Why could I not just order this $13 item? I think it was because I knew I had scraps of vinyl, both clear and solid, and every other supply needed to make myself one. Because I didn't want to wait the two short days free shipping would require. Because I hated to think of consuming another plastic thing when it wasn't truly necessary. And because I have a cussed determination to make as many things as I possibly can, whether it makes sense from a time/return on investment standpoint or not.
Comparing the features of my organizer with the commercial item is really a matter of splitting hairs. The two biggest differences are that I chose to make mine single-sided and my pockets are larger. I thought that flipping the thing around to see both sides might be annoying and awkward in my tiny shared closet. If I need more space, and I think I will, I'll make another one.
Sewing more divisions to make the pockets tiny would have been a simple matter, but I thought it might then be tricky to fish out the contents. These pockets, at 4" wide by 2.5" tall, are easy to access.
The vinyl backing is a faux leather piece with a plush reverse. I decided to use the plush side as the front, since it seemed more gentle to the jewelry. Things might conceivably stick to the smooth side. I had on hand some medium weight clear vinyl. I've used it to construct see-through pouches for makeup and pencils and sewing notions, and I love it. It's not too difficult to sew, but I did use a walking foot. When it was necessary to sew with the clear vinyl against the feed dogs, I tore strips of the tissue paper that came along with the vinyl (to prevent it from sticking to itself on the roll) and placed them between the feed dogs and the vinyl. After the seam was sewn I was easily able to tear away the tissue.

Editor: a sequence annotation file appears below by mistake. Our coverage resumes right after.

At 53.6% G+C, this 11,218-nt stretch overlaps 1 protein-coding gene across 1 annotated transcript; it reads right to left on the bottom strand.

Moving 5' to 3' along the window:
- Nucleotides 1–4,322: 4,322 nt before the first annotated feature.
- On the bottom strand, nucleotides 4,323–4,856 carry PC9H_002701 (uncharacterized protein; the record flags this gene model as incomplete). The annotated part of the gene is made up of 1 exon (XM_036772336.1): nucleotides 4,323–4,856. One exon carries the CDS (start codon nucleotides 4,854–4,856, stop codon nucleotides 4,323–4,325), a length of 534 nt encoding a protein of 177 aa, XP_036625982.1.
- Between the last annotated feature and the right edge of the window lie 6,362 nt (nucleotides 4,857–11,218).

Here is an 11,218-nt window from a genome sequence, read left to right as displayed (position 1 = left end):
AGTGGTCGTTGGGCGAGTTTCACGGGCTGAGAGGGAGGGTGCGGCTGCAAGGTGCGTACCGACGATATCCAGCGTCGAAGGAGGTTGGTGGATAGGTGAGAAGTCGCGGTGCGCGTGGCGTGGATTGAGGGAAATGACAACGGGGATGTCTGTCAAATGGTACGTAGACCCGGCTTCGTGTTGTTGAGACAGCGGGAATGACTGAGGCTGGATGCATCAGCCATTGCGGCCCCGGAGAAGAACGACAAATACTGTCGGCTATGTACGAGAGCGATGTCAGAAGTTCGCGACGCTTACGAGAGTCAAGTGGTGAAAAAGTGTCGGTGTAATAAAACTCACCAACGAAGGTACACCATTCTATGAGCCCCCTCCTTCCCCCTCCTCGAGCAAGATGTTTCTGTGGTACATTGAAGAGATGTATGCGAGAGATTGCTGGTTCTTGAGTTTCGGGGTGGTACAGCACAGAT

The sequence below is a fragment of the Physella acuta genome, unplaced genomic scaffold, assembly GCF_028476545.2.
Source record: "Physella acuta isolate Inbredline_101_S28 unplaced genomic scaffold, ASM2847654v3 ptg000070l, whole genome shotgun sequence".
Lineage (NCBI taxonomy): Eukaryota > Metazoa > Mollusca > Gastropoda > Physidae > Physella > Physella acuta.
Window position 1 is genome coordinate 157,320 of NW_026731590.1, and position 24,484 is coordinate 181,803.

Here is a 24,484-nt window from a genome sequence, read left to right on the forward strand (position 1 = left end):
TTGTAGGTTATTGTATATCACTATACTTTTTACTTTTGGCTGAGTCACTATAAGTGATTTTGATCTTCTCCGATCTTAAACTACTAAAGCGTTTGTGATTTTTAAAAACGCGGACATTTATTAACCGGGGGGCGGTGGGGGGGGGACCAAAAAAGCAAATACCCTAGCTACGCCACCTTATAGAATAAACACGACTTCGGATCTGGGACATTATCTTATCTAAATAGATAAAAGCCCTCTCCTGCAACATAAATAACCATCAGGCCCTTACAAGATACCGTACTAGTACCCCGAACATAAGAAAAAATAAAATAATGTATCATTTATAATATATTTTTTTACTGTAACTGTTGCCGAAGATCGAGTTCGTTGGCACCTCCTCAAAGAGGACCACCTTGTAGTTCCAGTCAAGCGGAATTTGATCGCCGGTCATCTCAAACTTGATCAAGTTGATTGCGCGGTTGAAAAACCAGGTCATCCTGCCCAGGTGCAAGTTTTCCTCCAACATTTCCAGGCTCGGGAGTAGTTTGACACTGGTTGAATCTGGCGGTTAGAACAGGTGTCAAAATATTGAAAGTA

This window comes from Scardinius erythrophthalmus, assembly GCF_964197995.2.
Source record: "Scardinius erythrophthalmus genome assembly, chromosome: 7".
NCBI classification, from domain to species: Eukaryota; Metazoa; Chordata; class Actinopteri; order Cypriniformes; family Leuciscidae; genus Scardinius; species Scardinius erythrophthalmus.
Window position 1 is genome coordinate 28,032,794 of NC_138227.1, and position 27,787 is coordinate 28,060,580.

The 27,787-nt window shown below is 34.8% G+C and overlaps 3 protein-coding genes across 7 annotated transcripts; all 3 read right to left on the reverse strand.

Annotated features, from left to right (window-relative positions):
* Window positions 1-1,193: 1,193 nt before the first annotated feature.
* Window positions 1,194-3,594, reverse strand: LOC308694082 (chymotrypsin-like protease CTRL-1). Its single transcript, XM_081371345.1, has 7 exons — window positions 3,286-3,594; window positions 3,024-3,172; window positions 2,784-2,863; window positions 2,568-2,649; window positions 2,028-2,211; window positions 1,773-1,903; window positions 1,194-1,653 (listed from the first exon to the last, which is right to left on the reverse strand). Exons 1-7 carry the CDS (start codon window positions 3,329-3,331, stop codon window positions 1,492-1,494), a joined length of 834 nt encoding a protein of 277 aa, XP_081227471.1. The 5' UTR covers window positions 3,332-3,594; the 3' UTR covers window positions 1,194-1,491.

The reverse side would have looked a bit nicer if I'd matched my bobbin thread to the darker color of that side of the vinyl, but at least you can see how the lines run. My best tip on making one of these is to use blue painter's tape to mark lines. Apply the tape so that you will be stitching a couple of millimeters from one edge of it. You can remove and reuse a strip of tape multiple times.
My order of construction was:
1. Bind the top edges of the pocket strips with extra wide double fold bias tape.
2. Apply the horizontal strips to the backing.
3. Stitch the vertical dividing lines, starting with the center lines and moving to each side
4. Stitch 1" from the outside edges; trim to 3/8".
5. Bind outside edges.
6. Turn a 1" casing at top and bottom; while sewing, hold casing in place with short strips of blue painter's tape or clothespins, removing each as you come to it.
7. Insert slim dowel or other rod in top and bottom casings.
8. Attach to skirt hanger, fill and hang.
The finished dimensions of my organizer are 17" wide by 24" high. It's a bit bigger than the organizer on Amazon, but that was really determined by wanting to maximize the use of my vinyl remnant. I did take the width of a hanger into consideration, as I wouldn't want it much wider than the rest of the items hanging from the rod.
I also made a pocket shoe organizer for another closet. It is perfectly functional and much needed, but I would want to perfect the dimensions and pocket shape before I'd feel good presenting that design as a model. Between the two items, I probably saved about $35, and the shoe hanger is a better size for my space than any of the commercial options. More importantly, I used plastic crap I already had rather than adding plastic crap to what I already had.
Another one or two of these organizers would come in very handy for hair accessories, scarves, belts and other small items.
Do you ever sew things that are "on the line" in terms of the amount of time/fun/utility/cost? I'd love to hear!